Delays fail to Quell Treg interest
Astrazeneca’s $85m Quell collaboration comes after Regeneron’s tie-up with Sonoma and Lilly’s deal with Trex.
Until recently engineered T regulatory cell (Treg) approaches have largely been the preserve of small biotechs, but a trio of 2023 deals has seen big players muscle into the space. The latest agreement came this morning, with Astrazeneca’s collaboration with Quell Therapeutics in type 1 diabetes and inflammatory bowel disease.
Still, the Treg field has not exactly moved quickly. Quell itself has yet to start dosing patients in the first-in-human trial of its lead project, QEL-001 – something it had originally planned to do in 2022.
Luke Henry, Quell’s chief business officer, tells Evaluate Vantage that the delay stemmed from manufacturing improvements “that gave us a meaningful change in the quality of the final Treg cells”. The company then had to get “version 2.0” through regulators before dosing could begin. The first patient has yet to receive therapy, but this is expected soon, with initial safety data due this year.
In any case QEL-001, which is being evaluated in liver transplant, is not covered by the Astra deal. Quell reckons it can commercialise this asset itself, Henry says, whereas it might need some help in bigger diseases. “There’s this whole suite of autoimmune diseases that we could go after. We can't as a small company prosecute that all ourselves.”
The Astra deal does include an option under which Quell can later choose to co-develop the type 1 diabetes programme in the US “if Quell wants to have more skin in the game”.
Henry will not speculate on when the Astra-partnered projects might reach the clinic, saying only that the companies are “going to move as fast as we can”. The IBD work is currently a little further behind, he says.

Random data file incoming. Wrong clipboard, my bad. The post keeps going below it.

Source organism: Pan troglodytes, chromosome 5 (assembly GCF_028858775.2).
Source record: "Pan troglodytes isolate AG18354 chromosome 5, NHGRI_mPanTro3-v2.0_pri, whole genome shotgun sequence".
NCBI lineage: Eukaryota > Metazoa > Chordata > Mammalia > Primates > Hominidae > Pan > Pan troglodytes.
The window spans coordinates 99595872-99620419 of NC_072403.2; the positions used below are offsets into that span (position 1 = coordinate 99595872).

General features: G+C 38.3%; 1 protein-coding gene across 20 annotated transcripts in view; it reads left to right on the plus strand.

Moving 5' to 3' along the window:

Tregs are naturally found in the body and have a role in immunosuppression; it is therefore hoped that they could be used to treat autoimmune and inflammatory diseases. However, unmodified Tregs have previously fallen short.
With the next generation of Treg therapies companies are engineering the cells, for example by adding a Car construct to direct Tregs to a specific antigen found at the organ or site of interest.
With QEL-001, Quell is using a Car construct specific for HLA-A2, designed to direct the Tregs to an HLA-A2-positive donor liver in mismatch transplant recipients.
In type 1 diabetes and IBD, Quell and Astra are not yet disclosing the targets they are looking at.
As well as Car constructs, Quell can also add other “modules”, giving a mix-and-match approach that could be tailored by disease, Henry says. One such module is a safety switch, “not dissimilar” to the ones used in Car-T, while another is a “phenotype lock”. The latter involves engineering the cells to express high levels of FoxP3 to keep them in the Treg state and prevent a flip back to a pathogenic effector T cell phenotype.
Referring to the phenotype lock, Henry says: “I think the Astrazeneca team saw that as a piece of our platform that's quite differentiating.”
Meanwhile, Astrazeneca's head of biopharmaceuticals R&D, Mene Pangalos, described Quell's scientific approach as "both leading and highly innovative" in an emailed statement.
Quell is also developing other modules, including ones to improve persistence or promote tissue repair. Henry sees the latter having particular potential in IBD.